Making – cylindrical squares
A cylindrical square is simply a cylinder made of metal where the sides are parallel and the bottom is square to the sides.
Though it is very simple it needs to be made carefully. If this is done a really useful precision tool is made.
If a cylindrical square is placed on the milling table then its sides will be at right angles to the milling table’s surface. This is not very interesting. But if two are made and they are placed on the milling table then it is possible to hold a workpiece against both of them so as to form a vertical surface which is also at right angles to the milling table’s surface.
fig a pair of cylindrical squares
On a larger miller machine as shown a suitable size for these would be about 150mm long and 50mm in diameter.
Suppose we start with some round mild steel stock. A hole is drilled right through it. The diameter of this hole should be such that the size of bolt normally used on the milling table will go through it. It is held in a three jaw chuck and a center is turned in one end and both corners are chamfered. The size of the center drill has to be such that allowing for the hole that is there, there will still be a significant amount of conical surface cut by the center drill.
fig the center at one end
At the other end the center of the end is recessed. A center is turned in this recess and both corners are chamfered. All the chamfers are important. Firstly they look good, secondly they make the part feel good, or, rather, a part with sharp edges does not feel nice, and thirdly they reduce the chance of a ding being made on the corner.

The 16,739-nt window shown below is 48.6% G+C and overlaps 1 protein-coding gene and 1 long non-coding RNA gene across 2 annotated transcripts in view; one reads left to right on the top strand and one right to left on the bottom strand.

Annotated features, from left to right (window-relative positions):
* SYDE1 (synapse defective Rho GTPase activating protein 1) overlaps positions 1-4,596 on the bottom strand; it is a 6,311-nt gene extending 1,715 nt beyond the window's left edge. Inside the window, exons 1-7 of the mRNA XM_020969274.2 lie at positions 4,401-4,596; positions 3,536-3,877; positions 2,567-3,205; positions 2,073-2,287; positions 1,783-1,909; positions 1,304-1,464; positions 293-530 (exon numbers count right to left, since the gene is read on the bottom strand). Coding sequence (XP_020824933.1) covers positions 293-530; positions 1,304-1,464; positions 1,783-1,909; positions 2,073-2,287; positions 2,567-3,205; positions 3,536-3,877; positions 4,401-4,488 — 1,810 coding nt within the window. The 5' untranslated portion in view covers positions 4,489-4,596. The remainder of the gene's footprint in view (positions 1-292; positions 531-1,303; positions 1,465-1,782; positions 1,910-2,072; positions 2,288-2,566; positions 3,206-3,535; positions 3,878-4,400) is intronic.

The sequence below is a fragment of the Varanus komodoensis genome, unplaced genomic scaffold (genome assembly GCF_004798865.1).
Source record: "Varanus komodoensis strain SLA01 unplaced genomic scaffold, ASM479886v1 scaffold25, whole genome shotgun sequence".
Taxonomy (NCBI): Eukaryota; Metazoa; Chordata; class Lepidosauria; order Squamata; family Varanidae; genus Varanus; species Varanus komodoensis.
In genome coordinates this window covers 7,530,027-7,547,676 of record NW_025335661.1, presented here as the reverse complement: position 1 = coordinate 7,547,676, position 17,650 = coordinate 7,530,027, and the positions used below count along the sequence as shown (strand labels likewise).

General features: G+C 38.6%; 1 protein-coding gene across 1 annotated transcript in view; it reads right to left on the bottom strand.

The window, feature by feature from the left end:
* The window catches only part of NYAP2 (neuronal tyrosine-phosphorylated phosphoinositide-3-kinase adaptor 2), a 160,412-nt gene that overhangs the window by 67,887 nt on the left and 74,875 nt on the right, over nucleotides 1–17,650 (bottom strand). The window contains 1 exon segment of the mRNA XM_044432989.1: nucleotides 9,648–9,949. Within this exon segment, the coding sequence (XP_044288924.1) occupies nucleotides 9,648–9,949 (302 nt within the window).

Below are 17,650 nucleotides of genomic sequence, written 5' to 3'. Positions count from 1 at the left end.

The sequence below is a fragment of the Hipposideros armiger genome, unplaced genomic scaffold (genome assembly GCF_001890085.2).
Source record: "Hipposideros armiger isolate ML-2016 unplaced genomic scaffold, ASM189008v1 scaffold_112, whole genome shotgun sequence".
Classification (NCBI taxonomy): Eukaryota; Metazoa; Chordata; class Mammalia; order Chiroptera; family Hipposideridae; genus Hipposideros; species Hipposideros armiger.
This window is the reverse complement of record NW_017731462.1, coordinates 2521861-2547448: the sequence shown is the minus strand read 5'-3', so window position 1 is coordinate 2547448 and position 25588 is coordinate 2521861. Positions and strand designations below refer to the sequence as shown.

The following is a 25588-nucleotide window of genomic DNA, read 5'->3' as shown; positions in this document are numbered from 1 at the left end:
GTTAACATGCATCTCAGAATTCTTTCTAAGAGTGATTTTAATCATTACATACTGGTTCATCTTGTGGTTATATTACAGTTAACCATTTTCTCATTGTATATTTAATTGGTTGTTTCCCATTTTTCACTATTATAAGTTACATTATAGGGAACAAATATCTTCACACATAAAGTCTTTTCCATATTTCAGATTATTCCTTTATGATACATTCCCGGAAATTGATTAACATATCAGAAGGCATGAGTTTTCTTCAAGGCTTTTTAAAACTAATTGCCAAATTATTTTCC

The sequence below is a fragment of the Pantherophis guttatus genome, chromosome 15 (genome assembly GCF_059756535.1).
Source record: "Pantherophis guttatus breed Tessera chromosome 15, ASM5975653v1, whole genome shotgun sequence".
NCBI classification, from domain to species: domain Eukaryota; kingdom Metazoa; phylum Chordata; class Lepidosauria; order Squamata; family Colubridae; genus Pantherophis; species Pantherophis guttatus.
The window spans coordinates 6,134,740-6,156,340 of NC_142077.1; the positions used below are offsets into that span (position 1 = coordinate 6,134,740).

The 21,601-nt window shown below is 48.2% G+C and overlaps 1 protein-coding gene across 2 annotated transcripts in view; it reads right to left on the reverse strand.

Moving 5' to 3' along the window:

fig the center in the recess
The accuracy of these centers is not critical. A catchplate if fitted to the headstock spindle. The part is now fitted with a dog and this assembly is fitted between a dead center in the headstock spindle and a live center in the tailstock.
The outside it turned to clean it up as far as the dog. It is turned round to finish the whole length. It is then turned both ways to give it a good finish. In between turning it round the cross slide should not be touched. The two surfaces should overlap without the overlap being visible. The diameter is checked as accurately as possible at both ends. If these are not the same the tailstock is shifted across till the diameters are the same. What the diameter actually is is not important all that matters here is that the sides are parallel.
When the sides are parallel, the raised part of the end with the recess is just skimmed so that it is perfectly flat. It is only possible to do this because the end is recessed. Doing this will mean it is at right angles to the sides.
The same is done for the second cylindrical square. In this case not only does it not matter what the diameter is but it does not even have to be exactly the same as that of the first one. Though the length is not critical a pair of these that did not appear to be the same length would look odd.